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What precious metals can teach us about cryptocurrencies

Jun 24, 2017

While cryptocurrencies are in a brand new asset class, they have much in common with precious metals, the most historically interesting commodity group. To see what we might learn about the future by examining the past, read on.

1) There is more than one.

First, you may have heard about Bitcoin, and some of the other popular alternative currencies such as Ethereum, Litecoin, and Ripple, but there are thousands more, most of which are essentially worthless.

Similarly, the top dog in the precious metals world is gold, but others such as silver, platinum, and even palladium maintain an active user base. Further down the chain is a heap of other metals that never gained a following.

2) They have varying degrees of scarcity.

With precious metals, the typical denomination is the ounce, but when looking at the scarcity of an element, we need to take into account the total number of ounces that have been pulled from the ground. All of the precious metals vary in their overall quantity. One ounce of gold is quite different than one ounce of platinum, which we’ll explore in a moment.

With cryptocurrencies, the typical denomination is, well, the number 1. It can be a little confusing, since there isn’t anything tangible to hold in our hands and count, but similar to precious metals, we can look at the total number of units available, and determine what proportion of the overall pie a single unit represents. For instance, there are about 17 million bitcoins in the world today, so 170,000 bitcoins should be thought of as 1% of the total.

Getting back to gold and platinum, looking at their market prices for 1 ounce, you may draw the wrong conclusions about their abundance. Gold has been trading at around $1,200 and platinum at $950. Yet in reality, platinum is 4 orders of magnitude scarcer than gold! That’s right, there is 10,000 times more gold (6.5 billion ounces) available than platinum (500,000 ounces). All of the platinum ever mined throughout history could fit in a cubic box 25 feet on each side.

To own 1% of the world’s gold, you would need to purchase 65,000,000 ounces which would set you back about $78 billion. To own 1% of the world’s platinum, you would need to purchase 5,000 ounces, which would only cost you $4.8 million.

3) They have unique properties.

The market price for precious metals is similar to cryptocurrencies in that certain properties make them better or worse suited for different applications. Gold is highly resistant to corrosion, making it great for storing long term, or in an industrial manner as a conductive end piece in electrical connections. It’s not the best conductor (copper is), but it serves that specific purpose the best. All precious metals share properties to some degree that make them great money such as durability, fungibility, difficulty to fake, etc.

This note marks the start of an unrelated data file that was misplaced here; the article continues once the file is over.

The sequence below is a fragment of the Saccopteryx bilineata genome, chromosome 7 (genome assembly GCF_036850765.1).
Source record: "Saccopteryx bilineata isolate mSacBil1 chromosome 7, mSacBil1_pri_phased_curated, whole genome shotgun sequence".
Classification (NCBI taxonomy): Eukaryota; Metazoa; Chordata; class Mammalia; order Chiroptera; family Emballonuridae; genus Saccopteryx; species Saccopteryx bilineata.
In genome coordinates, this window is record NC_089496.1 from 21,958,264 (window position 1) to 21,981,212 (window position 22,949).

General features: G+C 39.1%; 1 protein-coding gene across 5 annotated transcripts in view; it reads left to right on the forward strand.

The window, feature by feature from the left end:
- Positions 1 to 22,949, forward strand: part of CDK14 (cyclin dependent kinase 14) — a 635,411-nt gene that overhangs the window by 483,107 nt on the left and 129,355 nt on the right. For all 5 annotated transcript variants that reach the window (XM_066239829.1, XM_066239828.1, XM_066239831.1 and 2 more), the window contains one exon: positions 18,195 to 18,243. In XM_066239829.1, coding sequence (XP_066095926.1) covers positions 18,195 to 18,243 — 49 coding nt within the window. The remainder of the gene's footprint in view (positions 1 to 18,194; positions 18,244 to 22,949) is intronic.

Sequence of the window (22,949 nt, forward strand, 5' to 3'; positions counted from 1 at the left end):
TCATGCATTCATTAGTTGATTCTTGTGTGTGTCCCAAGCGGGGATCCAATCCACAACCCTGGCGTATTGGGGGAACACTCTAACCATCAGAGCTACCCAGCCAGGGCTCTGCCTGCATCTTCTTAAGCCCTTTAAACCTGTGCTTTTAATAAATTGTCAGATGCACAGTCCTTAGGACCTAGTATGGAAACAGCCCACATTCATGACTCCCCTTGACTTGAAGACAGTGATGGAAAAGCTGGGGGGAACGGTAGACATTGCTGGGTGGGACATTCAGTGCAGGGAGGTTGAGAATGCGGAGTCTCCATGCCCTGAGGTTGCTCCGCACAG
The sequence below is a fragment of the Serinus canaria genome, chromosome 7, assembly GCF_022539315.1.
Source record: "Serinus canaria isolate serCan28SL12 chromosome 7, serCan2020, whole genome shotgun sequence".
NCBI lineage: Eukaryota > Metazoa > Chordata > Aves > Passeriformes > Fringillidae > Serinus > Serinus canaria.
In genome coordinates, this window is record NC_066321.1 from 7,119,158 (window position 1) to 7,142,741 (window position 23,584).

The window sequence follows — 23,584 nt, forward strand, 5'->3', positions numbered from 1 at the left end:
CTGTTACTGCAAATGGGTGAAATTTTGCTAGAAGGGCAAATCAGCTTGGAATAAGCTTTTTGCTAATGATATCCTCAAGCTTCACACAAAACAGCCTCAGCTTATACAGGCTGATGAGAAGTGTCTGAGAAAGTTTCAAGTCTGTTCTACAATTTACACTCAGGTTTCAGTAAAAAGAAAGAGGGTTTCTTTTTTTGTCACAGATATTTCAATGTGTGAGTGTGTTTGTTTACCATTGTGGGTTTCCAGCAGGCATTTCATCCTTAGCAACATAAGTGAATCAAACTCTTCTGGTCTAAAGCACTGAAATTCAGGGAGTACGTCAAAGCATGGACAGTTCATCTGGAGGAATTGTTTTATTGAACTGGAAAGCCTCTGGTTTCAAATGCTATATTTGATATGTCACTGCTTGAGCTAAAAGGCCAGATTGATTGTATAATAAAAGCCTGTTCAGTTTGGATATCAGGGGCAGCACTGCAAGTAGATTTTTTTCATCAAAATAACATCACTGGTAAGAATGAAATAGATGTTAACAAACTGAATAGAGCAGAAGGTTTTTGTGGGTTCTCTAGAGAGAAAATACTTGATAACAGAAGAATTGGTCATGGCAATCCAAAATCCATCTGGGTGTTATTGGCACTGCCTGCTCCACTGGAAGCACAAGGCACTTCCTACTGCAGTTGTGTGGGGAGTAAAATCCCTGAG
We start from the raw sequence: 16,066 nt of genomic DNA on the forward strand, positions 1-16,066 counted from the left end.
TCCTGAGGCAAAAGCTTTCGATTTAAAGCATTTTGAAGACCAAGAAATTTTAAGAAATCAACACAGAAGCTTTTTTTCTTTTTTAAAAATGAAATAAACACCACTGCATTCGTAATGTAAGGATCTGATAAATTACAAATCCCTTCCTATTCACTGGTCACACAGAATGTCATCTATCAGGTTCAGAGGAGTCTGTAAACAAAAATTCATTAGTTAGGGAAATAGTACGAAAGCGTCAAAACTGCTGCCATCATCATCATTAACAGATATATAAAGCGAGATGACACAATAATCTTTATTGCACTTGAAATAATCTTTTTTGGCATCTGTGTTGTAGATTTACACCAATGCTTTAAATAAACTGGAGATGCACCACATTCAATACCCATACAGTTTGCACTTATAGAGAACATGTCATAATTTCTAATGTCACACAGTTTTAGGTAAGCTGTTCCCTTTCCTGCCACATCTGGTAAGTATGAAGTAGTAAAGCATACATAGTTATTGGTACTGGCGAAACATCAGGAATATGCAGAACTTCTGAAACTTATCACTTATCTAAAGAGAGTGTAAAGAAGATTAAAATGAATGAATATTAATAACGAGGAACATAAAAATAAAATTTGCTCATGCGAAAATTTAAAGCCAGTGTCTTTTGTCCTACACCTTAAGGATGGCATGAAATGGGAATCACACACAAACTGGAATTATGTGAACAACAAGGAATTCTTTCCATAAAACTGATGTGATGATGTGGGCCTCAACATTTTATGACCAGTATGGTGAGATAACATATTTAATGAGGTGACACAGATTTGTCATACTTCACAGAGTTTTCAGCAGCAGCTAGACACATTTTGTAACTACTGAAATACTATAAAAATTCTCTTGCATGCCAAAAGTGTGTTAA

Likewise, cryptocurrencies carve out different niches in the ecosystem. Bitcoin serves well as a trusted, secure, and censorship resistant accounting system. Ethereum serves well as a flexible and decentralized application platform. They each have a market price based on the demand for their uses, both monetary and industrial.

4) Most people don’t have any.

If you were to divide the gold and silver evenly throughout the world, each citizen would receive about 1 ounce of gold and 10 ounces of silver. That’s a surprisingly low bar to enter the more-than-average-amount-of-precious-metals club. The reality is that most people don’t own any, despite knowing about them. Estimates vary depending on the country, but a conservative figure is that less than 5% of the global population has any gold or silver to their name.

With cryptocurrencies the percentage is even lower, and not surprisingly considering how new they are to the world. In many ways, their overall penetration in the market should be expected to be higher than that of precious metals. After all, to acquire and store cryptocurrencies all you need is a smart phone, and more than 4 billion people use those.

The basic lessons is that both precious metals and cryptocurrencies share a rich market-based ecosystem, where trade-offs in certain properties define their use and value. Furthermore, cryptocurrencies can still be successful even with modest global adoption, but considering their disruptive and exponential growth over the past 8 years, we can reasonably expect them surpass precious metals in overall adoption.

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